Salt and Minerals
Nearly all winter feeding programs for cows require the use of additional salt and minerals. Trace Mineralized Fortified Salt (TM Fortified Salt) has gained widespread acceptance. It contains similar levels of iodine and cobalt as found in blue salt. In addition, it contains a number of important and necessary trace minerals (copper, zinc, manganese and sometimes selenium). These trace minerals are commonly deficient in Saskatchewan grown forages and grains used for beef production.
Grass or legume-hay rations generally require the addition of a 1:1 mineral (equal parts of calcium and phosphorus). Rations based on greenfeed, cereal silage, straw-grain mixtures or rations containing high amounts of grain or pellets, often require additional levels of calcium. Provide a 2:1 mineral (two parts calcium to one part phosphorus) or a 3:1 mineral. Most cows require 1 to 2 oz. of mineral per head per day. Some producers provide a 1:1 mineral and add additional limestone which contains about 36 per cent calcium. Feed grade limestone is available at most feed supply outlets and is inexpensive.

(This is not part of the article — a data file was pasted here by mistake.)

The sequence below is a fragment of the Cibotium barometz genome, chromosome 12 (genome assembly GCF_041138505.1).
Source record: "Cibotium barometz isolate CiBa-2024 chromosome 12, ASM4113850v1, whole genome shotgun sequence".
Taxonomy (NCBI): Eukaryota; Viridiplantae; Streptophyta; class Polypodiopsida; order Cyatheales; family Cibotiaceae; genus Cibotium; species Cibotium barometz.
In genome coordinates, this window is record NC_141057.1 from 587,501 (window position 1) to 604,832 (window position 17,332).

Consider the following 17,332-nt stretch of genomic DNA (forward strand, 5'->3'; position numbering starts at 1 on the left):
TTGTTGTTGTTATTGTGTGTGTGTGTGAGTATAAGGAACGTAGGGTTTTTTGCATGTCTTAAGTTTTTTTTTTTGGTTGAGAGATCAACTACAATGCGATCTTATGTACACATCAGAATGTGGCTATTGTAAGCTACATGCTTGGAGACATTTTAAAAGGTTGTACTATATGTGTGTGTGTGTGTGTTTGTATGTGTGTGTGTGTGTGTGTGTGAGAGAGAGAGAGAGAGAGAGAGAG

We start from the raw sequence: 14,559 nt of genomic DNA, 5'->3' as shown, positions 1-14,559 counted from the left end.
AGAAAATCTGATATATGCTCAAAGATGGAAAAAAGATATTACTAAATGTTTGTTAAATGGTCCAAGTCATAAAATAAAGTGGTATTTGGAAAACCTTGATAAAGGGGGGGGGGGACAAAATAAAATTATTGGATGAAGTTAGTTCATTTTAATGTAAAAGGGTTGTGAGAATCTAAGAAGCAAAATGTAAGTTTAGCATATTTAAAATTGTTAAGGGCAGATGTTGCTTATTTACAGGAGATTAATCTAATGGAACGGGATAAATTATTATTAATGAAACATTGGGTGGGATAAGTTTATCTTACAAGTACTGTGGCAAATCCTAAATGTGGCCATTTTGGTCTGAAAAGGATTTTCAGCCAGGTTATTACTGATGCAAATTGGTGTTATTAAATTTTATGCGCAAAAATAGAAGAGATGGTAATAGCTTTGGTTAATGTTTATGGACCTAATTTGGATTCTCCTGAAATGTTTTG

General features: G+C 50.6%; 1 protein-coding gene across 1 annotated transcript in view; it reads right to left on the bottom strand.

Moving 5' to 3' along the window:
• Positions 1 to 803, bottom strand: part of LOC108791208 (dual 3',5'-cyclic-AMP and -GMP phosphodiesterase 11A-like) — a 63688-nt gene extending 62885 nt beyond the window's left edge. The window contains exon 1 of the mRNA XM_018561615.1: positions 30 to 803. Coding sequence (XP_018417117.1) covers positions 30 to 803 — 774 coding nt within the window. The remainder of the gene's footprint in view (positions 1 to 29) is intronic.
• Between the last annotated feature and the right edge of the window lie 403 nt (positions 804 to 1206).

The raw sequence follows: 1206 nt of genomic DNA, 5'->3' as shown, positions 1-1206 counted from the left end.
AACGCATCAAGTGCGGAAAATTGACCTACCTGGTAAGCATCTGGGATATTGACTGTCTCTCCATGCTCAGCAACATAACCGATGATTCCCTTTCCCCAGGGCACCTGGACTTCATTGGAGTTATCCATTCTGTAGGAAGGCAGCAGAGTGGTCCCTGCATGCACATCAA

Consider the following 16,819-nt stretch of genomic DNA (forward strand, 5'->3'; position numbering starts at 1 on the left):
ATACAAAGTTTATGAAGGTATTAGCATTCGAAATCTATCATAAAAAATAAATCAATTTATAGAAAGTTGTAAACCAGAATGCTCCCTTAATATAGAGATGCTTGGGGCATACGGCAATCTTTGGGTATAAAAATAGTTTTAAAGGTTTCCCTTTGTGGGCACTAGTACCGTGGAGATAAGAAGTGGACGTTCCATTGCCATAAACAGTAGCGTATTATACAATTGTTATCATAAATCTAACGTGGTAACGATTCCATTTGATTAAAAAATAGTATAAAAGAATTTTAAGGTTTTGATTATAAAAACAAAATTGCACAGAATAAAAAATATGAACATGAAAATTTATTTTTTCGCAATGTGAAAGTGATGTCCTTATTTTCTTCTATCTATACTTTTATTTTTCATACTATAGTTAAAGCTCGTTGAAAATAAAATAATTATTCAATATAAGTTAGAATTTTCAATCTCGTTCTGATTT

TM Fortified Salt can be mixed with the minerals. This will encourage the cows to consume the mineral on a free-choice basis. A common mixture is one part loose salt to two parts mineral. All other sources of salt must be removed from the cows to ensure that they will consume enough of the salt-mineral mixture. Commercially available minerals can be purchased that have salt premixed with the mineral.
The cow's daily requirement for mineral increases after calving and throughout the milking period. A 1:1 or 2:1 mineral is usually required. Heavy milking cows may require additional calcium and phosphorus. Feed grade limestone or 3:1 mineral can be used. The mineral should be mixed with grain or concentrate to ensure adequate intake. Another option is to feed fortified pellets. These pelleted products are fortified with minerals, trace minerals, vitamins and salt. They are often competitively priced against barley.